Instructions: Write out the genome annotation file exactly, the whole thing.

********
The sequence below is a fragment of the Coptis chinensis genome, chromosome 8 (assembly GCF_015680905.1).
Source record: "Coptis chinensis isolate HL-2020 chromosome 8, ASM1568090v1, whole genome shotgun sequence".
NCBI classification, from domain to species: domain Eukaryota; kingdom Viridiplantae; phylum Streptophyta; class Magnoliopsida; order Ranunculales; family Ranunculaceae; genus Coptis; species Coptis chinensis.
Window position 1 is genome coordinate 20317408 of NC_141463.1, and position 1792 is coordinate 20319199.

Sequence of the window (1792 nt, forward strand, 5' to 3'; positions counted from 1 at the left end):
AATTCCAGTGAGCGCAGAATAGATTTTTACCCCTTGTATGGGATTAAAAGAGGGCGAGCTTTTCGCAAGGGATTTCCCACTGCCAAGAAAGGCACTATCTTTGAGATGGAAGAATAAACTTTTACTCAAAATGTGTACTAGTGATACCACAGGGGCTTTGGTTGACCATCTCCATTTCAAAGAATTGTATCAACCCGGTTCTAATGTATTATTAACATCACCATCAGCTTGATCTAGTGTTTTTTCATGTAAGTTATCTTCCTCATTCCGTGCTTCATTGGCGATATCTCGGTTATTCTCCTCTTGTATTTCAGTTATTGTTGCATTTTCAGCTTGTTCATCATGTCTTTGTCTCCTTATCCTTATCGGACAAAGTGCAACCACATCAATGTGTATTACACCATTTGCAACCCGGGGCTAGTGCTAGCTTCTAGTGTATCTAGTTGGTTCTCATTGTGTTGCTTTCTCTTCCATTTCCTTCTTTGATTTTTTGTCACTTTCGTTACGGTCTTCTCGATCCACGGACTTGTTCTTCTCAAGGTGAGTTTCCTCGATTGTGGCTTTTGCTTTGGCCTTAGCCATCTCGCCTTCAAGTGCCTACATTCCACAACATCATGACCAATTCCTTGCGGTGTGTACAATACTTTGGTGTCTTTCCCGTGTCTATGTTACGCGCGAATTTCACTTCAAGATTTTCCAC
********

The sequence below is a fragment of the Coptis chinensis genome, chromosome 8 (assembly GCF_015680905.1).
Source record: "Coptis chinensis isolate HL-2020 chromosome 8, ASM1568090v1, whole genome shotgun sequence".
NCBI classification, from domain to species: domain Eukaryota; kingdom Viridiplantae; phylum Streptophyta; class Magnoliopsida; order Ranunculales; family Ranunculaceae; genus Coptis; species Coptis chinensis.
Window position 1 is genome coordinate 20317408 of NC_141463.1, and position 1792 is coordinate 20319199.

Sequence of the window (1792 nt, forward strand, 5' to 3'; positions counted from 1 at the left end):
AATTCCAGTGAGCGCAGAATAGATTTTTACCCCTTGTATGGGATTAAAAGAGGGCGAGCTTTTCGCAAGGGATTTCCCACTGCCAAGAAAGGCACTATCTTTGAGATGGAAGAATAAACTTTTACTCAAAATGTGTACTAGTGATACCACAGGGGCTTTGGTTGACCATCTCCATTTCAAAGAATTGTATCAACCCGGTTCTAATGTATTATTAACATCACCATCAGCTTGATCTAGTGTTTTTTCATGTAAGTTATCTTCCTCATTCCGTGCTTCATTGGCGATATCTCGGTTATTCTCCTCTTGTATTTCAGTTATTGTTGCATTTTCAGCTTGTTCATCATGTCTTTGTCTCCTTATCCTTATCGGACAAAGTGCAACCACATCAATGTGTATTACACCATTTGCAACCCGGGGCTAGTGCTAGCTTCTAGTGTATCTAGTTGGTTCTCATTGTGTTGCTTTCTCTTCCATTTCCTTCTTTGATTTTTTGTCACTTTCGTTACGGTCTTCTCGATCCACGGACTTGTTCTTCTCAAGGTGAGTTTCCTCGATTGTGGCTTTTGCTTTGGCCTTAGCCATCTCGCCTTCAAGTGCCTACATTCCACAACATCATGACCAATTCCTTGCGGTGTGTACAATACTTTGGTGTCTTTCCCGTGTCTATGTTACGCGCGAATTTCACTTCAAGATTTTCCAC